ATLANTA -- Jair Jurrjens was certainly not satisfied when he extended his recent woes by allowing the Brewers five runs in five innings on Friday night. But the Braves right-hander was encouraged by the fact a jump in velocity was seen with the 92-mph fastball he used to strike out Ryan Braun in the first inning.

"How many times did I hit 92 last year?," Jurrjens said. "Maybe the first two games in the season?"

According to BrooksBaseball.net's PitchFX tool, the average velocity of Jurrjens' four-seam fastball rose from 87.53 in his April 7 season debut to 89.06 in Friday night's game.

Jurrjens' velocity began dipping when he began feeling discomfort in his right knee after last year's All-Star break. With his knee not providing any problems this year, the 26-year-old hurler is hoping to continue regaining life on his fastball.

"Everything is bouncing back good and I'm feeling good," said Jurrjens, who will make his third start of the season in Wednesday afternoon's series finale against the Mets.

Freeman glad to see Heyward start fast

ATLANTA -- Braves first baseman Freddie Freeman certainly has the credentials to be considered an expert in relation to Jason Heyward. The two were introduced as high school seniors and linked as they spent each of their first three professional seasons together in Atlanta's Minor League system.

Thus there was certainly reason to listen when Freeman evaluated what he has seen from Heyward, who entered Monday night's game against the Mets hitting .345 (10-for-29) with two home runs and a 1.079 OPS.

"What he's doing is what we all know [he can do]," Freeman said. "It's awesome. He's finally healthy, and you've gotten to see the Jason of 2010 and the Jason that I've gotten to see since 2006."

After spending most of January and all of Spring Training working with Braves new hitting coaches Greg Walker and Scott Fletcher, Heyward entered this season knowing he would have to be patient. This proved necessary when he recorded three hits in his first 15 at-bats.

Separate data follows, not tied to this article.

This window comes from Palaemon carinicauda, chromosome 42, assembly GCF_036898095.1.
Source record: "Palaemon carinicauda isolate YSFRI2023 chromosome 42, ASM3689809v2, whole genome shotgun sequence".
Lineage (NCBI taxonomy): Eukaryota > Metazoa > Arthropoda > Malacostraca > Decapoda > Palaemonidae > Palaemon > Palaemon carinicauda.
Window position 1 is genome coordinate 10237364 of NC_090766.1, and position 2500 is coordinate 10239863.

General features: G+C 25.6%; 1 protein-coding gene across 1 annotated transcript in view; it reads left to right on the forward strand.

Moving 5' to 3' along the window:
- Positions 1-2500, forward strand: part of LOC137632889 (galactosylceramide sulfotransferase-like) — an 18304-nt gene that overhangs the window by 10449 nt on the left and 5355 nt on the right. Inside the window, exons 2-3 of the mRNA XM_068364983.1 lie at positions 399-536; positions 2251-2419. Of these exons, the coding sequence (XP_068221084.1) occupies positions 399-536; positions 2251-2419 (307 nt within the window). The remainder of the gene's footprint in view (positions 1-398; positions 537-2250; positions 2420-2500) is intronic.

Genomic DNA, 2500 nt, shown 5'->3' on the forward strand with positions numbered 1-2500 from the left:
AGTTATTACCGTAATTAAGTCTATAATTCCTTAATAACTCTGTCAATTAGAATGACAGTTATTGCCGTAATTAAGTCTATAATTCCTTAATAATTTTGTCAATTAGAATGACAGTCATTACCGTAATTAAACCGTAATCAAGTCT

But while recording seven hits, including two home runs, in the 14 at-bats that have followed, Heyward has provided more reason to believe he has escaped some of the bad habits that developed as he battled right shoulder discomfort all of last year.

"He's having fun playing the game and he's healthy," Braves manager Fredi Gonzalez said. "Last year, nothing was sticking out of his skin or anything. But he didn't feel right. This year, he is feeling good. ... When he has fun and hits, we have fun also."

Heyward hit just .192 (20-for-104) against left-handed pitchers last year. But he has five hits in his first 14 at-bats against southpaws this year. The 392-foot homer he hit directly down the right-field line in Sunday's win over the Brewers came against a changeup thrown by Milwaukee left-hander Chris Narveson.

Hanson does his part to save 'pen

ATLANTA -- Starting pitchers take the mound on a nightly basis aiming to complete at least seven innings. When Mike Minor and Brandon Beachy did so on Saturday and Sunday, the Braves experienced what has been a rarity over the past year.

Before Minor or Beachy turned the trick, the Braves had not had starting pitchers last at least seven innings in consecutive games since Beachy and Tim Hudson on July 29 and 30. Tommy Hanson extended this streak with a seven-inning effort in Monday night's loss to the Mets.

This marks the first time the Braves have had starting pitchers go at least seven innings in three consecutive games since May 14-17 last season.

That stretch in May marked the only time last year that the Braves had starting pitchers complete at least seven innings in at least three consecutive games. This contributed heavily to the fact that the Braves ranked second among National League teams with 522 1/3 relief innings. The Pirates led the Senior Circuit with 526 innings.

"Bullpens are not made for you to use your middle guys or your long guys every night," Braves manager Fredi Gonzalez said. "Nobody can sustain four or five days in a row like that. You end up pitching guys you don't want to pitch when you're down and vice versa."

Setup man Jonny Venters and closer Craig Kimbrel were unavailable on Sunday because they had worked four of the five previous days. Because Eric O'Flaherty and Kris Medlen had not been used on Saturday, they were going to handle the setup and closing duties in no particular order if Sunday's game had been tight during the final innings.

Each of these top four relievers remained idle during Sunday's and Monday's game. This could prove beneficial for the Braves as they are four days into a stretch of 13 games in 13 days.